UMN Medical School Researcher Lands Grant to Unlock Regenerative Potential of Human Heart

MINNEAPOLIS, June 13th, 2017 – The University of Minnesota Medical School today announced that Jop van Berlo, M.D., Ph.D., assistant professor in the Department of Medicine’s Cardiovascular Division and Lillehei Heart Institute, is one of 12 researchers nationwide to earn a Hartwell Individual Biomedical Research Award from The Hartwell Foundation. He will receive $300,000 over three years to fund research aimed at developing a treatment for hypoplastic left heart syndrome (HLHS), a rare and devastating congenital heart defect.

In addition, the University of Minnesota will receive another $100,000 over two years to fund a Hartwell Fellowship to support one postdoctoral candidate in biomedical research who exemplifies the Foundation’s values.

“Dr. van Berlo’s work is truly innovative and could one day help improve the lives of many children and families,” said Tucker LeBien, Ph.D., vice dean for research at the Medical School. “This Hartwell Award validates the University’s leadership in the field of cardiovascular research, and it will help us continue discovering new treatments for patients.”

What is hypoplastic left heart syndrome?

HLHS occurs in one in 4,000 births and is fatal without surgical intervention. The hearts of children born with HLHS are underdeveloped and have too few muscle cells to pump blood effectively throughout the body. The poor blood flow causes neurocognitive delays and severe physical limitations. Although recent surgical techniques have significantly improved the survival of this condition, too few children with HLHS will live to become adults, and many will die prematurely.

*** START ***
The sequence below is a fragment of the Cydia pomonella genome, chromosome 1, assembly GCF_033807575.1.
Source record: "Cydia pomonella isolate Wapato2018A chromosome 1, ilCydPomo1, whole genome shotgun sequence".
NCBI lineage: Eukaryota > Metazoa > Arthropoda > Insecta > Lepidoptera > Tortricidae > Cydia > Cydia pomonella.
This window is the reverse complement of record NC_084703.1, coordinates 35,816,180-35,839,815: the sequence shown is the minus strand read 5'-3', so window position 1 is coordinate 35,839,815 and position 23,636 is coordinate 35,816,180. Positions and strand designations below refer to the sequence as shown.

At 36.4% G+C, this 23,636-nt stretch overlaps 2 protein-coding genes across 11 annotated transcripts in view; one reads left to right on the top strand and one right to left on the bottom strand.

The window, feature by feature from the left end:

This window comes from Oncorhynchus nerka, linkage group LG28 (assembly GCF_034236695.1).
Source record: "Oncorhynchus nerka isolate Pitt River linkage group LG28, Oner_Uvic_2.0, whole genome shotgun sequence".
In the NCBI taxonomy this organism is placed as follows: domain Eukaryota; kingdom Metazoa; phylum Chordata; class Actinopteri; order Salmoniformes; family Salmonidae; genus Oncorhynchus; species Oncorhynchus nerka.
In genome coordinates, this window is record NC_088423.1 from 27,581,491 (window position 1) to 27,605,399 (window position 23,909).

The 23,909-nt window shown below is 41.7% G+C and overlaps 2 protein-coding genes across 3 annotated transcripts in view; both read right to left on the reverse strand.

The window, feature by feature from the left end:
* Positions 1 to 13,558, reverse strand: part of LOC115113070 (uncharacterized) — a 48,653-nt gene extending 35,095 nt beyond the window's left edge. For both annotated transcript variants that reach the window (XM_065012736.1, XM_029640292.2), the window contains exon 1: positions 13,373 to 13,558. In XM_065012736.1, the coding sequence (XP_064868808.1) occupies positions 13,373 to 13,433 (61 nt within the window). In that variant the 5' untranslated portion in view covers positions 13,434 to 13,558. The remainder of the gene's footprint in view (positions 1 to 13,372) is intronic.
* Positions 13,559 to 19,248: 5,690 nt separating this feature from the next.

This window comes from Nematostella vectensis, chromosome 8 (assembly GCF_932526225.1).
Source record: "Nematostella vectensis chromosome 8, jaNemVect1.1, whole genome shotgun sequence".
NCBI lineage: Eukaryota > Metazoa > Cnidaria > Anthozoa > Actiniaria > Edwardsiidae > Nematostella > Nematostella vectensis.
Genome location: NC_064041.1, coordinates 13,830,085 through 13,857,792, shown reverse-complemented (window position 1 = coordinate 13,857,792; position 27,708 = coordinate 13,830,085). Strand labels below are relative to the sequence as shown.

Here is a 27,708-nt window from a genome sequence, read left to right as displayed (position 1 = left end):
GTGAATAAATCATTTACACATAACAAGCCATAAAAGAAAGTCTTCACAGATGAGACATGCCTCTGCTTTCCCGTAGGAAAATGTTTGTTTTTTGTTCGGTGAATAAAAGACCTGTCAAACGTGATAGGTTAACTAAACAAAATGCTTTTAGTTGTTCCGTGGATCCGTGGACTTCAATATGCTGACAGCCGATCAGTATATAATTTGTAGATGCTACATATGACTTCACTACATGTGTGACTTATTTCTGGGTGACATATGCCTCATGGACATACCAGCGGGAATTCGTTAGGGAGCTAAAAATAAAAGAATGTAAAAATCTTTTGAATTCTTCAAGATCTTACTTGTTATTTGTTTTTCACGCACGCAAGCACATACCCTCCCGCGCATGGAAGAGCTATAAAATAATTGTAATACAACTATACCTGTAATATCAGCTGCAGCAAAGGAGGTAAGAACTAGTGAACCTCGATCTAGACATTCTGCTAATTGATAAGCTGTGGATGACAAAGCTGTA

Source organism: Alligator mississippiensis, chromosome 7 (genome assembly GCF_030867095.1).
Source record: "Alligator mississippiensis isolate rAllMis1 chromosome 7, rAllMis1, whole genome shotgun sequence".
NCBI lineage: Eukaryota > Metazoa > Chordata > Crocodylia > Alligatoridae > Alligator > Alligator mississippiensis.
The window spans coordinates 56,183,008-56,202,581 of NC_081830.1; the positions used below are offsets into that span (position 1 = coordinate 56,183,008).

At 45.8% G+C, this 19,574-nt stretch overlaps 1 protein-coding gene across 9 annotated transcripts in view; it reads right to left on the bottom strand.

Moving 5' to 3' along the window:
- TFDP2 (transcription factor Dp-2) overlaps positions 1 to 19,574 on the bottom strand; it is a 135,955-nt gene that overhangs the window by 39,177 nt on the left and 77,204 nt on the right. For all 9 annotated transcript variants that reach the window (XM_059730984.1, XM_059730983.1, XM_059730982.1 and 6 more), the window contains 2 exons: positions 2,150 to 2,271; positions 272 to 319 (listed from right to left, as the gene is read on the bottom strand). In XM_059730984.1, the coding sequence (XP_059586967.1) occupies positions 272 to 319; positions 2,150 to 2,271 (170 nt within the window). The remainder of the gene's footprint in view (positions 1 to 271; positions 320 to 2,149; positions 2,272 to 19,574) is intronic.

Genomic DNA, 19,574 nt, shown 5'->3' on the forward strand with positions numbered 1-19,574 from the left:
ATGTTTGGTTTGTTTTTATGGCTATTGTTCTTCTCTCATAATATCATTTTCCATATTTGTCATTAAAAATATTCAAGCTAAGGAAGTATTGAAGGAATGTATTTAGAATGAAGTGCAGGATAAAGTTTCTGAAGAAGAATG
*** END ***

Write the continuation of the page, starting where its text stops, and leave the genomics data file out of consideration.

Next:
Van Berlo’s research will explore the use of genes to prompt the scarce heart cells to divide and multiply, allowing the underdeveloped heart to continue growing after the child is born. Van Berlo said this approach, which could minimize the risks of surgery and improve long-term outcomes, will likely have broader applications in treating other congenital heart defects.

“The regeneration of cardiac cells is some of the most exciting science I have ever worked on,” said van Berlo, who is also affiliated with the University’s Stem Cell Institute. “Through this research, I hope to unlock the pediatric heart’s ability to form new cells, so children with HLHS can be active, thrive, and avoid heart failure.”

A prestigious recognition

Each year The Hartwell Foundation invites a limited number of U.S. institutions to hold an internal, open competition to nominate candidates from their faculty who are involved in early-stage, innovative and cutting-edge biomedical research with the potential to benefit children of the United States. In the 2016 competition, 17 institutions were invited to participate.

“The Hartwell Foundation seeks to inspire innovation and achievement by offering individual researchers an opportunity to realize their hopes and dreams. The innovative research proposed by Dr. van Berlo has great potential to reshape a complex technical problem and accelerate clinical and translational research to benefit many children born with congenital heart defects,” said Fred Dombrose, president of The Hartwell Foundation.

This was the University of Minnesota’s first time participating in the Hartwell competition. For more information about The Hartwell Foundation, visit